Self-Cultivation – What I Learned in the First Year of My New Life

green yin yang05:08 AM, Sunday:  A new storm system is moving in.  It’s a blustery, rainy morning.  I did a good grocery shop yesterday in preparation for it.

Next weekend will be the final days of my first year of school to get my teaching certification for Qigong.  The next class is “Nourishing Woman and Dai Mai”.  It’s two packed days of Qigong movement and lecture.  I also submit my application for next year.  I can’t believe how quickly the time has gone.

The first two years of Qigong practice are referred to as self-cultivation.  What a marvelous concept!  Every college should have that as a required course.

What have I learned this first year, and how has it changed me?  I woke up thinking about that.  Our journey into Qigong has brought my wife, Cee back from the edge of death.  No exaggeration.  Western medicine had run out of options, so we embraced Traditional Chinese Medicine as an alternative.  She is now getting so healthy that we are planning our future instead of living moment by moment in a battle for survival.  We bought a house and have engaged a landscape architect to create our fantasy garden for us.  Every day is bright and beautiful.

I’m learning a different way of seeing the human body, by recognizing its electromagnetic energy field and the role that plays in determining our quality and length of life.  I’m learning about the energy meridians and acupoints where the energy comes close enough to the surface to be influenced by a practiced healer.  Where energy is blocked, disease results, just like a blockage in the heart’s circulatory system can cause a heart attack.

I’ve developed a whole new appreciation for my body, how it feels and how it responds to changes in its energy flow.  We’re still trying to become good friends, my body and me.  It’s quite a process, I’m finding out.

I’ve learned ways to adjust my eating to help my body do its job better.  How’s that for a novel concept?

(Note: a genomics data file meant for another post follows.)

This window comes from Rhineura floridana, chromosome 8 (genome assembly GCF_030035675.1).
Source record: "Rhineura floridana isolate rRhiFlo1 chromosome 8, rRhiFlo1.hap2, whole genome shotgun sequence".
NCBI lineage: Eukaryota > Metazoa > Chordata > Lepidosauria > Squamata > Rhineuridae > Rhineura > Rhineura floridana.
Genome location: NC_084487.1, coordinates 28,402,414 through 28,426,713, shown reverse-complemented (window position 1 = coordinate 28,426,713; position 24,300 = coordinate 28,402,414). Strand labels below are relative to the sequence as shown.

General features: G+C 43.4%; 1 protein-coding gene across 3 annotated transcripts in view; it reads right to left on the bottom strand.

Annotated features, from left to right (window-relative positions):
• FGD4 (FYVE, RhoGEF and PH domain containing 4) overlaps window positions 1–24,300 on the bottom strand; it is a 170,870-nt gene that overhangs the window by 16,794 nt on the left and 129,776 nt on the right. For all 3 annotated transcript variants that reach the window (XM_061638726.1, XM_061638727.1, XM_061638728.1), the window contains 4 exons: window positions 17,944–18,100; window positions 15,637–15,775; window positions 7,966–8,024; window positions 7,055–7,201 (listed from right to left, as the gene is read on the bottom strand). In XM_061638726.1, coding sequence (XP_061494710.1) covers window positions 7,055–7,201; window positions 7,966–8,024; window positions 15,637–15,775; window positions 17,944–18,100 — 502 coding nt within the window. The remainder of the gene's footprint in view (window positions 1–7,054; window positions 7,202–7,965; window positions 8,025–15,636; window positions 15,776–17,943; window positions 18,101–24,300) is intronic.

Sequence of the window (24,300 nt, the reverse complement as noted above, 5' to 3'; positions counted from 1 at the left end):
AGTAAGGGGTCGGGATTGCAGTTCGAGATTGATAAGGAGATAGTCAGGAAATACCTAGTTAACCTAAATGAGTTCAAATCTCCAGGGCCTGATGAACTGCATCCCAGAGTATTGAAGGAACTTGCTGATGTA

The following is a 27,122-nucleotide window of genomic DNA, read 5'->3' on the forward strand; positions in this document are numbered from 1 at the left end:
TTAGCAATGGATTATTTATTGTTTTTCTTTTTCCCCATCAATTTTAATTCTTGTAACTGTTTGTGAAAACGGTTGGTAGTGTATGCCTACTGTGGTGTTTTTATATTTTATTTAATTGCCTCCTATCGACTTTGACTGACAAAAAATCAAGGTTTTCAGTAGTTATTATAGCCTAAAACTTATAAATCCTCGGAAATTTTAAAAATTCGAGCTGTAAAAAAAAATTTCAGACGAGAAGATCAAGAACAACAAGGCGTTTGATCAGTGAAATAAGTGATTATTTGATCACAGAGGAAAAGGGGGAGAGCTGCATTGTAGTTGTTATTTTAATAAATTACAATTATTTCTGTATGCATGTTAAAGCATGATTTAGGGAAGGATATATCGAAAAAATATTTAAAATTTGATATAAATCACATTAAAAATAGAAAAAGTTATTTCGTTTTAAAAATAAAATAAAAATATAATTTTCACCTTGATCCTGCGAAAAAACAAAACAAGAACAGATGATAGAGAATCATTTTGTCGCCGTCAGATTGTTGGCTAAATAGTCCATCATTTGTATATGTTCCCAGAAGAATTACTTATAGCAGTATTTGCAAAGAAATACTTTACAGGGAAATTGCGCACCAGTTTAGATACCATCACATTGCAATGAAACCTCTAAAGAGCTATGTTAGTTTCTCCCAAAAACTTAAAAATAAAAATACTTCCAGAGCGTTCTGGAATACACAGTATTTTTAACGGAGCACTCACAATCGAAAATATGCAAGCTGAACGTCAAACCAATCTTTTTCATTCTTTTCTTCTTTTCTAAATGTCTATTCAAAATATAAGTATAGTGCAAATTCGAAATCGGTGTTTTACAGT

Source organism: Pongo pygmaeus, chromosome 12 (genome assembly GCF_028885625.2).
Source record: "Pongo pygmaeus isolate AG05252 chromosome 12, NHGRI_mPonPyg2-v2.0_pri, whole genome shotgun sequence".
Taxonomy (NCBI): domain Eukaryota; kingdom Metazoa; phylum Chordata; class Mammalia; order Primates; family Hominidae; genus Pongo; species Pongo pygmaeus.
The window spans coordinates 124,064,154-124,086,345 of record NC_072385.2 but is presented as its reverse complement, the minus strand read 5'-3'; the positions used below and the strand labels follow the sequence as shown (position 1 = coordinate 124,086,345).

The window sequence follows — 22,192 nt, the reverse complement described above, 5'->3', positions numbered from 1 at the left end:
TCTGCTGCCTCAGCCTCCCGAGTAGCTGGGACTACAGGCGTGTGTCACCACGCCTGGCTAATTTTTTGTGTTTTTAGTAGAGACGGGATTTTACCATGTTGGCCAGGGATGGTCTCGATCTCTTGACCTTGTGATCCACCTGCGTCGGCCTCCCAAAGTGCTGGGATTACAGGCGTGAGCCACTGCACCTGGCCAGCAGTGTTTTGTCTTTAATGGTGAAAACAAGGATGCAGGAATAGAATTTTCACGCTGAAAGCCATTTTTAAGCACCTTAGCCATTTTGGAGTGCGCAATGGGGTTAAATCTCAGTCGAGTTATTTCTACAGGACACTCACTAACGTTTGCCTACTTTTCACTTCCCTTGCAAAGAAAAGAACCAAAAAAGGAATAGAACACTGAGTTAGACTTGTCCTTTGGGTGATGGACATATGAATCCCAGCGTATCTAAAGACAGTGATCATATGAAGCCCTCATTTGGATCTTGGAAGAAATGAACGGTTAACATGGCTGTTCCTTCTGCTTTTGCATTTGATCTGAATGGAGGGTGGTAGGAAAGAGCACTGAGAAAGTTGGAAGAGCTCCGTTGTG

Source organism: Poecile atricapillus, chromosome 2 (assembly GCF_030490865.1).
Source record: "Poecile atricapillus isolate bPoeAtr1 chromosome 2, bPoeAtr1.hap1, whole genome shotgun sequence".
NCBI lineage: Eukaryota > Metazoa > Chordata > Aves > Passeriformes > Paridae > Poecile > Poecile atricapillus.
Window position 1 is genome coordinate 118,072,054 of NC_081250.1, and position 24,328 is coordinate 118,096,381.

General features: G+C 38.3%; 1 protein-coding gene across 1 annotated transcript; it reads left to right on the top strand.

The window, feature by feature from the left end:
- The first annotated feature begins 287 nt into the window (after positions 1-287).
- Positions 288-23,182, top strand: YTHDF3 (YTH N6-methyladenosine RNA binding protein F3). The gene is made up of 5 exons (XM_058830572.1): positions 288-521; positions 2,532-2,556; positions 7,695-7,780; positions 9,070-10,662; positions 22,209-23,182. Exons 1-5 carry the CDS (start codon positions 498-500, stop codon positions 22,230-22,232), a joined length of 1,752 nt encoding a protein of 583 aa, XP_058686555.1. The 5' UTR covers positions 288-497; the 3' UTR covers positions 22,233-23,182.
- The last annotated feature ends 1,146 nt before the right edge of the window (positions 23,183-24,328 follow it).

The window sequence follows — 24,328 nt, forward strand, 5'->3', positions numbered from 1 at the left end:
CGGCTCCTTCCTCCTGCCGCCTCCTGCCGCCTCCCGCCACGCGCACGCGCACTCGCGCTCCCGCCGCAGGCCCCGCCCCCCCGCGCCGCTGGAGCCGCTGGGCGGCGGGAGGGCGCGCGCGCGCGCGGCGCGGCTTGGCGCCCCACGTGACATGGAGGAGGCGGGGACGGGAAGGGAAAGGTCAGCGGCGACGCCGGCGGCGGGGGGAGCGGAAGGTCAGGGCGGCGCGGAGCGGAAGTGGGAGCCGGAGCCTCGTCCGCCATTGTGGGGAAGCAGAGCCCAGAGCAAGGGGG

I’ve learned about yin and yang, and keeping myself in balance, and learned enough to know I have so very much more to learn.

I’ve learned about the movement of life as we pass through the seasons, the constant ebb and flow of life energy, and to appreciate nature in a whole new way.

I’m intrigued by the Tao, with its simplicity and complexity, the ultimate yin and yang philosophy of living an unfettered life.

I’m reading books like the “Neijing Suwen” (“The Yellow Emperor’s Classic of Medicine”, the bible of Traditional Chinese Medicine), with its concepts of healthy living, written in the world’s oldest language, Mandarin.  I’m reading it in translation, but I’m also studying Mandarin, not because I have to, but because I’ve always wanted to learn it.

Mandarin Chinese is a fascinating travel into a culture so very different from my own.  A language without an alphabet, written in pictures, unlike the German, Latin, Spanish and Russian I’ve already studied.  No conjugation of verbs.  No odd plurals.  So simple without the burden of heavy grammar rules we use in our language, but so hard to master in terms of pronunciation.  I’ve learning to think in visual concepts when I look at words.  My language skills are moving out of my logical left brain into my creative right brain.

Qigong has strongly affected every aspect of my life.  Now if I could just come up with a good way of explaining what it is to a Western mind!

9 thoughts on “Self-Cultivation – What I Learned in the First Year of My New Life

  1. I love what you said about Mandarin – I teach reading and am fascinated by how difficult and complicated language and reading can be. I wonder whether my pupil that struggles with the sequential aspects of reading English might find Mandarin easier…

    I’ve just begun learning Tai Chi, and meditation, so lots of interesting things going on in your blog for me!

  2. Qi gong is brilliant. Do my exercises every day.
    I just read Cee’s story. What a nightmare for her, and for you. So glad she’s making it now and having some energetic days. All power to Chinese medicine, plus her own determined spirit.

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